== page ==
26 June 2015
Departments of Molecular and Cellular Biology
As single-cell technologies expand, it is becoming clear that many cellular signaling events are very dynamic, necessitating a time-lapse approach. I will present our work on the single-cell kinetics of two kinases – ERK and AMPK – that integrate growth signals and metabolism to control cellular proliferation and homeostasis. For both of these kinases, we have found that different natural and pharmacological perturbations result in distinct kinetics that cannot be detected by population-level assays such as immunoblots. In both cases, we observe highly dynamic responses that persist for days following the stimulus. Together these findings underscore the concept that, despite the chemically specific nature of modern targeted cancer therapies, their usefulness may be limited by the highly variable kinetics that they induce within cellular populations, resulting in sub-optimal, heterogeneous responses. We are currently working to decode the cellular "meaning" of these dynamic signal patterns in terms of gene expression, cell cycle progression, and apoptosis.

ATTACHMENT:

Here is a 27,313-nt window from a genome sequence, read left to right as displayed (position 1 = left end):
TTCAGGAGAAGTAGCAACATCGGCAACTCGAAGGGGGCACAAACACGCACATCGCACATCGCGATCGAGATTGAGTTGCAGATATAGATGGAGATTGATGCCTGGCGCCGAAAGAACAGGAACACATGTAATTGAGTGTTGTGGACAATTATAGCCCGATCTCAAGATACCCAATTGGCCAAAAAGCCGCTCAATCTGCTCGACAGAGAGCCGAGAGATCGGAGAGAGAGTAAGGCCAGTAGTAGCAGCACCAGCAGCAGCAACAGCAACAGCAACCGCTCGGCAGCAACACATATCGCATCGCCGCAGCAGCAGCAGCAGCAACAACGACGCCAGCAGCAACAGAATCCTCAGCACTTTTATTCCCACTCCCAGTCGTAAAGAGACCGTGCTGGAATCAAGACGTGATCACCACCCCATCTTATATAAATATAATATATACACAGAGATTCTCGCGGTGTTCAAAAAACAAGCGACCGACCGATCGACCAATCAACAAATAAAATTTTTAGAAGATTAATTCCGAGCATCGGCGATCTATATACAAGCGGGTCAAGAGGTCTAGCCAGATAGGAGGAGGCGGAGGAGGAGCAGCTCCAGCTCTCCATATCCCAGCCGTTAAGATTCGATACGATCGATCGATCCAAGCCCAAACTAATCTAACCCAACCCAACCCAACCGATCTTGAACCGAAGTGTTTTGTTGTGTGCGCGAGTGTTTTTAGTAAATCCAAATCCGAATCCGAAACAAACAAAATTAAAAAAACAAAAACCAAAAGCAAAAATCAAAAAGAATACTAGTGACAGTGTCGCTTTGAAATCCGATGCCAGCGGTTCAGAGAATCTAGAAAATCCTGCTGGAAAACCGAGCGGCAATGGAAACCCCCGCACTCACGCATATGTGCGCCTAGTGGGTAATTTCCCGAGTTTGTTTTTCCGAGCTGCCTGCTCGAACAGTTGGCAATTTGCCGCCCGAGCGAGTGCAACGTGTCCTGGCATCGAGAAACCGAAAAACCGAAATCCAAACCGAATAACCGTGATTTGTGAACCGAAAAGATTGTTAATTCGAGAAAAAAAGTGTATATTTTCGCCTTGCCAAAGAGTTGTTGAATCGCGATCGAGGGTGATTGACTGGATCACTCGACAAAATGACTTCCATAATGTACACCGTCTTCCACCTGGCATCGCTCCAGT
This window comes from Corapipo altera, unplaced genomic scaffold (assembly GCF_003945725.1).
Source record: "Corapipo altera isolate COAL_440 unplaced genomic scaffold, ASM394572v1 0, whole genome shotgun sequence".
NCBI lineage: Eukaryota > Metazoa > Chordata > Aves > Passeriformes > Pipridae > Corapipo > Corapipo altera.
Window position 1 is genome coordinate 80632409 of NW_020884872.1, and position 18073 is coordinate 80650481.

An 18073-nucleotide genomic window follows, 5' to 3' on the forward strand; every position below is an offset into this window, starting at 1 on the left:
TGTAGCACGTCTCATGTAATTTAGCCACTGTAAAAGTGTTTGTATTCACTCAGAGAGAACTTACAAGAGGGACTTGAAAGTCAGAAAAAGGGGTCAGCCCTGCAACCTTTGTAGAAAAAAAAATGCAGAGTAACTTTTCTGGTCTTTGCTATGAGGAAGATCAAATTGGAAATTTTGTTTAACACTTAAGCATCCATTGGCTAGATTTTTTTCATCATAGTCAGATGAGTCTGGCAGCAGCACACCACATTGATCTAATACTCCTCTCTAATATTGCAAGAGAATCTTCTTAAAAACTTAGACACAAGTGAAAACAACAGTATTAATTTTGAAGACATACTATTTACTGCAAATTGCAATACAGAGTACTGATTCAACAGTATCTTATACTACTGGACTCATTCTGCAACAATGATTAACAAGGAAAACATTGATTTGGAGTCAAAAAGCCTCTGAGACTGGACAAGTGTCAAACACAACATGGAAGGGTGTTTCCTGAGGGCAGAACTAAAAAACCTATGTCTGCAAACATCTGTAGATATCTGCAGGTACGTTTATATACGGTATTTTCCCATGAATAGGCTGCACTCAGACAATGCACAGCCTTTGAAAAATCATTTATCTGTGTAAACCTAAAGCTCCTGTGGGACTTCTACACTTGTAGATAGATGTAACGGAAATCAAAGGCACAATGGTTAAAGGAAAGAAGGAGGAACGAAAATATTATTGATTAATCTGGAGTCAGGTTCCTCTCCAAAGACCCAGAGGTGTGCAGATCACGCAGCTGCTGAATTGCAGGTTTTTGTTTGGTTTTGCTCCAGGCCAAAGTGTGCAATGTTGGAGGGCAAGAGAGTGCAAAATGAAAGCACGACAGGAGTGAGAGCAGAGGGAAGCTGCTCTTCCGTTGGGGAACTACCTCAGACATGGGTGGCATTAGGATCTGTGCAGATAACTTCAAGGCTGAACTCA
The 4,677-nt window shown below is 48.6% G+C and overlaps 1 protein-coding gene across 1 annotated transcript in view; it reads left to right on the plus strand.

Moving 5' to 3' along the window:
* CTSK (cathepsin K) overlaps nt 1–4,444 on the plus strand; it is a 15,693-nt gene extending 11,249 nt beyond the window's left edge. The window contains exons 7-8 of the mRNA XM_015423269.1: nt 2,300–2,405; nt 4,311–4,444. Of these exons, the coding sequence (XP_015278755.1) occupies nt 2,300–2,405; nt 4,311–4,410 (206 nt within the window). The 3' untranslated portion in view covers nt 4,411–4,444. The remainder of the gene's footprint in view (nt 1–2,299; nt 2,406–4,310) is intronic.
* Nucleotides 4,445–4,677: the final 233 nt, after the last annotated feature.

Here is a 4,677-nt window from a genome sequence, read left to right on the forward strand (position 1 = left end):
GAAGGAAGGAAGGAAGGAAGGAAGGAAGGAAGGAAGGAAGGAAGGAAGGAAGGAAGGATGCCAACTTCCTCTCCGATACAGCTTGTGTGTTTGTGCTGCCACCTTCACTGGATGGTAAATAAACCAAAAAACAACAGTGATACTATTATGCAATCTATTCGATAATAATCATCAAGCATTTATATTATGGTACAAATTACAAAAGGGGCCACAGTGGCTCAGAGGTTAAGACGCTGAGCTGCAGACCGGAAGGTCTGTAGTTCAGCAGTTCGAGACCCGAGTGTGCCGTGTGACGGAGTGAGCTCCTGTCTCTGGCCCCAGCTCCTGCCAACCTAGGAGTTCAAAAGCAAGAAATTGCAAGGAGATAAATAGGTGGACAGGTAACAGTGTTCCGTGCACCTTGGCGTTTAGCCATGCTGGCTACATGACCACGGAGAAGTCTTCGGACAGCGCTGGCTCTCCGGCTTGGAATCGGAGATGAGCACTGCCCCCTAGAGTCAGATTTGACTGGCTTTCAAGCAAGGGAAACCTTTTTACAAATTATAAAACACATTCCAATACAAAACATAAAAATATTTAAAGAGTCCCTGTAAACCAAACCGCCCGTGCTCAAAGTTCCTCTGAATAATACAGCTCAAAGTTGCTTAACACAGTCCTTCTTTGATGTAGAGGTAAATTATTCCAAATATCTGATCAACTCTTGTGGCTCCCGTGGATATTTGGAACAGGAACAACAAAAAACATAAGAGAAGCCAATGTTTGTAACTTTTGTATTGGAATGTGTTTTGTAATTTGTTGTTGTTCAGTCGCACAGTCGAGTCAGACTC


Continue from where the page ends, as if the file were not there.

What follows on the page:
current theory lunch schedule